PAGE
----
Hobbes, Locke, and Rousseau are, of course, well-known for their versions of the inquiry.  

And that’s the point: the state of nature idea and social contract—we can group the two as “social contract theory,” given their interdependence—result have fallen on hard times, identified now solely with “Enlightenment” liberal political theory and, therefore, antithetical to the classical Christian counterpart. Namechecking the social contract is often considered an indicator of liberal, Enlightenment sympathies.

The question then is, given the ubiquity of the social contract in the history of Western political thought, are all references thereto created equal? Are Hobbes, Locke, and Rousseau to be granted a monopoly on the idea such that any reference thereto is unredeemable, and always and everywhere a signal of liberal thought and declension?

Patrick Deneen (Why Liberalism Failed), D.C. Schindler (The Politics of the Real), Bradley Thompson (America’s Revolutionary Mind), and now, Doug Wilson, seem to think so. They are lumpers on this topic, but the testimony of Aquinas suggests more splitting should be done than the aforementioned four authors do. More fundamentally: abusus non tollit usum.

By way of analogy, much of the social contract literature is akin to discussions on the logical order of God’s decrees, which is fruitful but always understood as not constituting any real secession of choices or declarations in God himself. The whole exercise is one of creaturely accommodation. It is only if that caveat is dropped that the inquiry can become dangerous for theology proper.

To attack the most recent, representative, lumper example: in his new essay for Chronicles, Wilson says social contract theory performs a “mythological function for moderns” that undermines any precursor teleology. He takes issue with the fact that, as myth, contract theory offers an inadequate “foundation for our society” because it imposes obligations on contemporary citizens when on a mythical, non-factual basis. In effect, contract theory erects an arbitrary, idolatrous state that suffers no accountability.

All this somehow leads to a secularist, Darwinist ethic, assures Wilson. The antidote is the “primal covenant” of the Garden of Eden, not an “artificial substitute,” the genuine article. But all this is to misunderstand the mode and purpose of social contract theory.

The social contract is not actually an origin story. And in its proper form, the state of nature does not invoke a “prehistoric fantasy” of the “autonomous self,” as Deneen labels it.

To be fair, Deneen’s critique of the state of nature, the social contract heuristic is valid insofar as he is homing in on one particular expression of it that has proven instrumental to the expedition of late-stage modernity. If the “state of nature” precludes or precedes man’s natural sociability then man’s “rights” become inherently antagonistic to authority and quite literally anti-social, since man’s pristine existence lies behind him. Under that account, the purpose of politics is liberatory and leveling.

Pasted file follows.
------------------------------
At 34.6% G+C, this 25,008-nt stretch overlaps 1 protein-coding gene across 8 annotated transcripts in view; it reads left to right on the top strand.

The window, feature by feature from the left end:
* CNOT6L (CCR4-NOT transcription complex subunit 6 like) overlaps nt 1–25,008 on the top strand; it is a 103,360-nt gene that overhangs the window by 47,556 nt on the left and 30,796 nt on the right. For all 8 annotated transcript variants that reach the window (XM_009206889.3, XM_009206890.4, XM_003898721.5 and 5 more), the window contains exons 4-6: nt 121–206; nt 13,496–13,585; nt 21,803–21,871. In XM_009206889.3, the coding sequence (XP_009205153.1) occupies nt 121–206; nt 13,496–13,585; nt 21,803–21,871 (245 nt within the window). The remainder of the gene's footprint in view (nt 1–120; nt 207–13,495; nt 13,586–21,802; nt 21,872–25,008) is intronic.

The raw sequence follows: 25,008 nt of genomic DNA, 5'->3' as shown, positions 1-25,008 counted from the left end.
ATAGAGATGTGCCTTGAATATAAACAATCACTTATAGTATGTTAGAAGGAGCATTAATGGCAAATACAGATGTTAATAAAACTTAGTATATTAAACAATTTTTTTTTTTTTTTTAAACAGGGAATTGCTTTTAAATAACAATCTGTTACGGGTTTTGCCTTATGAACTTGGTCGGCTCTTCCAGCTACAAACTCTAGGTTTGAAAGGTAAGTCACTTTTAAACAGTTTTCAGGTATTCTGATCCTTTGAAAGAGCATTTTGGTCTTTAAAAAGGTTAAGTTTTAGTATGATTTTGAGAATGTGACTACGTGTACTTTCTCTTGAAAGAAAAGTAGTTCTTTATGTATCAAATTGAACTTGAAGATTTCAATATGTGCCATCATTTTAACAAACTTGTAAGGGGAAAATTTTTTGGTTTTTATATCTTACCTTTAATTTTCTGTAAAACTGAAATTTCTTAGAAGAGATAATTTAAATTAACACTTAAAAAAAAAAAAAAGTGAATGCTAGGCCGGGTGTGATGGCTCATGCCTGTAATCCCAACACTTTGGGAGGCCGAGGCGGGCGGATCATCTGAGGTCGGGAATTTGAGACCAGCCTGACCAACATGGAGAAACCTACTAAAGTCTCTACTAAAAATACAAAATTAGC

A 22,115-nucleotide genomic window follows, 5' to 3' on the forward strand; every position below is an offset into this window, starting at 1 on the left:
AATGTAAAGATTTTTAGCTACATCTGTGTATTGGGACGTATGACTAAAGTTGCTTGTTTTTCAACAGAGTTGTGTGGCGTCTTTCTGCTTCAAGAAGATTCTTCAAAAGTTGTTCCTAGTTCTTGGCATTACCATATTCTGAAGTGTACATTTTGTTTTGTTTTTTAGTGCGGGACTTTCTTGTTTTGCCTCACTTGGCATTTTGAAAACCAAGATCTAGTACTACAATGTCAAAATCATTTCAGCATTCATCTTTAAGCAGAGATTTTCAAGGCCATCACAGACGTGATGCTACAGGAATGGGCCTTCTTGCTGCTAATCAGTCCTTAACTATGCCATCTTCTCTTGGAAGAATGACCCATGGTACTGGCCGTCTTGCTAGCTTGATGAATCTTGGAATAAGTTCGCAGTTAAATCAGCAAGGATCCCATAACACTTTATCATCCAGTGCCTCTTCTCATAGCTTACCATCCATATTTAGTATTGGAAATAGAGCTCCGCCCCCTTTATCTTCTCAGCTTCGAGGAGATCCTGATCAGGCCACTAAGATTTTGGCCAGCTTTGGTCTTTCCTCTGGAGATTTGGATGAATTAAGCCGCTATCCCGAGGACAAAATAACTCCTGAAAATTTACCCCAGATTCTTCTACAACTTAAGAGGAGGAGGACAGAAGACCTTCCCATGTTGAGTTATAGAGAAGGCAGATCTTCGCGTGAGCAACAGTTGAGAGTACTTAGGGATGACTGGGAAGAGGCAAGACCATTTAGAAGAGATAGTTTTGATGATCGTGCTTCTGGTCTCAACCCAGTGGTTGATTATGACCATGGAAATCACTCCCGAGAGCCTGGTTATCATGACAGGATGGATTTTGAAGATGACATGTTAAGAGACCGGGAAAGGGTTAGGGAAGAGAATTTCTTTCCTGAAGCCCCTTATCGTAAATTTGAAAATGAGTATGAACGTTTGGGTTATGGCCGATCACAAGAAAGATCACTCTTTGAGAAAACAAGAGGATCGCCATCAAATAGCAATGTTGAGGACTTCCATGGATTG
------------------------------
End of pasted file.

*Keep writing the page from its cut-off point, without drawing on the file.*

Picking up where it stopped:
But his case is not exhaustive, and the use emphasized reveals a moral-theological problem not in the theory but in the priors and predetermined aims of the users. Not all social contract expressions are created equal.

When intended as a non-prescriptive, non-substantive inquiry into the motives and causes of human society, and where the natural, sociability of man is appreciated, the state of nature-social contract discourse is useful and basic. When applied in Rousseau’s mood, where man’s best days are behind him in a fanciful wilderness state, the inquiry yields exactly what Deneen says it does: a disposition toward radical autonomy and a hatred for the ties that bind. But then, Rousseau is not so much interested in societal and governmental formation as he is in its radical critique and deconstruction unto re-formation.

Correctly applied, social contract theory has some resemblance to societal genesis, the primary purpose of which is to contemplate the purpose and boundaries of civil authority for a particular people. Dan Foster, in a Short Essay on Civil Government (1774), described the “state of nature” simply as “where no civil government is yet erected.” It is a sort of parenthetical period between the formation of society (or nation) and its organizing, adjudicative structure.

A contract between nation members renders the latter. This frustrates Thompson’s erroneous claim that the “state of nature” reflected the conscious, and real, “social reality” of late-eighteenth-century American colonists, as if they conceived of themselves as having reverted to a condition of unalloyed, socially detached choice. (Moreover, Foster demonstrates that the “social contract” does not inaugurate some kind of comprehensive societal ethic, nor does it carry teleological significance.)